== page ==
The news of Harvey Weinstein’s sexual misconduct allegations hit the front pages a few months ago, but it’s hardly been a passing memory. Since then, a sweeping wave of allegations have been made against more than 100 other high-profile men across many different industries, fueling the #MeToo and Times’ Up movements. As a result, we face a momentous moment to create real change in our culture.
Amid the growing movements, though, we’re starting to see an unintended backlash. Facebook COO Sheryl Sandberg’s LeanIn.org recently released some startling findings from a survey of male and female workers over the past few months, including:
● Male managers are three times as likely to say they are uncomfortable mentoring women.
● Nearly 30 percent of male managers report they don’t feel comfortable working with a woman.
● Senior men were 3.5 times more likely to hesitate having a work dinner with a junior female colleague than a male one.
These stats took me aback. Not surprisingly, Sandberg is clearly distressed by the findings, writing in a Facebook post that such attitudes, “undoubtedly will decrease the opportunities women have at work… Men vastly outnumber women as managers and senior leaders, so when they avoid, ice out, or exclude women, we pay the price.”
Working Together is More Important Now Than Ever
I couldn’t agree more. It’s more important now, more than ever, for men and women to come together to forge valuable relationships that are essential to career growth. In fact, the survey also found that people with mentors are more likely to be promoted.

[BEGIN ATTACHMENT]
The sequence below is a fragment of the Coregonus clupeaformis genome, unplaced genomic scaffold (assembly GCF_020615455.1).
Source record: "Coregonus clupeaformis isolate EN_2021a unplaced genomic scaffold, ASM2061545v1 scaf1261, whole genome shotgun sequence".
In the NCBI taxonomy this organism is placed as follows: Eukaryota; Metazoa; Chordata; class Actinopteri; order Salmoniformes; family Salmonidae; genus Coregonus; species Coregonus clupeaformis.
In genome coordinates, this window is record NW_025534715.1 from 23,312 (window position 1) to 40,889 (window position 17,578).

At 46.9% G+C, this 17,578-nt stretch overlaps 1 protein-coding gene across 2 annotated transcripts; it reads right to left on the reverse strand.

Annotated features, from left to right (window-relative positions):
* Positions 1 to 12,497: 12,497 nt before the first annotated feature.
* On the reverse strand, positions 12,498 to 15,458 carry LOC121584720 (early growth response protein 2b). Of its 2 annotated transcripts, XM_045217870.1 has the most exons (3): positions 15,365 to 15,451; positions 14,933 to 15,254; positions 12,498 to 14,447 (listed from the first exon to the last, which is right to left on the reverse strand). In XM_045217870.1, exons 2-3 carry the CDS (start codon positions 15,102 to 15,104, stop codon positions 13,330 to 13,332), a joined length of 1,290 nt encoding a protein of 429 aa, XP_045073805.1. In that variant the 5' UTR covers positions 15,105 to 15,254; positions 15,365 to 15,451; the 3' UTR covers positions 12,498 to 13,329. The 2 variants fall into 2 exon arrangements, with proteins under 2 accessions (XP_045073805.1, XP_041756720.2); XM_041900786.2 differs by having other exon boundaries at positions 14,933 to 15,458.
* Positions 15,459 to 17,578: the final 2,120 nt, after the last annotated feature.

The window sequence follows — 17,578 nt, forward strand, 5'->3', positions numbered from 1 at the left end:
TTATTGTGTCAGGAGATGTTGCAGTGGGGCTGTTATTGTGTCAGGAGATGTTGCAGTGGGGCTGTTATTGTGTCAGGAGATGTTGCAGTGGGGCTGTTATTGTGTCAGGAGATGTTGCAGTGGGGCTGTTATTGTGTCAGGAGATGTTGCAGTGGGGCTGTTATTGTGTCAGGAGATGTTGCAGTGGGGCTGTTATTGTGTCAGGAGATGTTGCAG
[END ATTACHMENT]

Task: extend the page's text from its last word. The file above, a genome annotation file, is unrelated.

In response to the emerging backlash, Sandberg announced the launch of #MentorHer, a new mentorship program from LeanIn.org that encourages male leaders to mentor their female colleagues. Its goal will be to urge men to step up and use their power in the workplace to support female colleagues, and ultimately, create a more equal workplace and world.
Workplace equality is something I’m fiercely dedicated to, and mentorship plays a huge role in leveling the playing field for women. I currently serve as a mentor to women in technology through ARA Mentors, of which I’m a co-founder, and the Chicago Innovation Women’s Mentoring Co-Op. I’m also incredibly fortunate to have had mentors, both male and female, who have helped guide me in my career path. Starting my own firm and taking on the responsibilities of an entrepreneur would have never been possible without my mentors. I’m grateful every day.
I’m hopeful that with we’ll continue to see action come from the #MeToo and Times’ Up movement, with as little backlash as possible. Initiatives like #MentorHer will be key. We’re at a turning point in history, and it’s up to all of us to come together to create a safer workplace where everyone, regardless of sex, race, orientation and more, will thrive.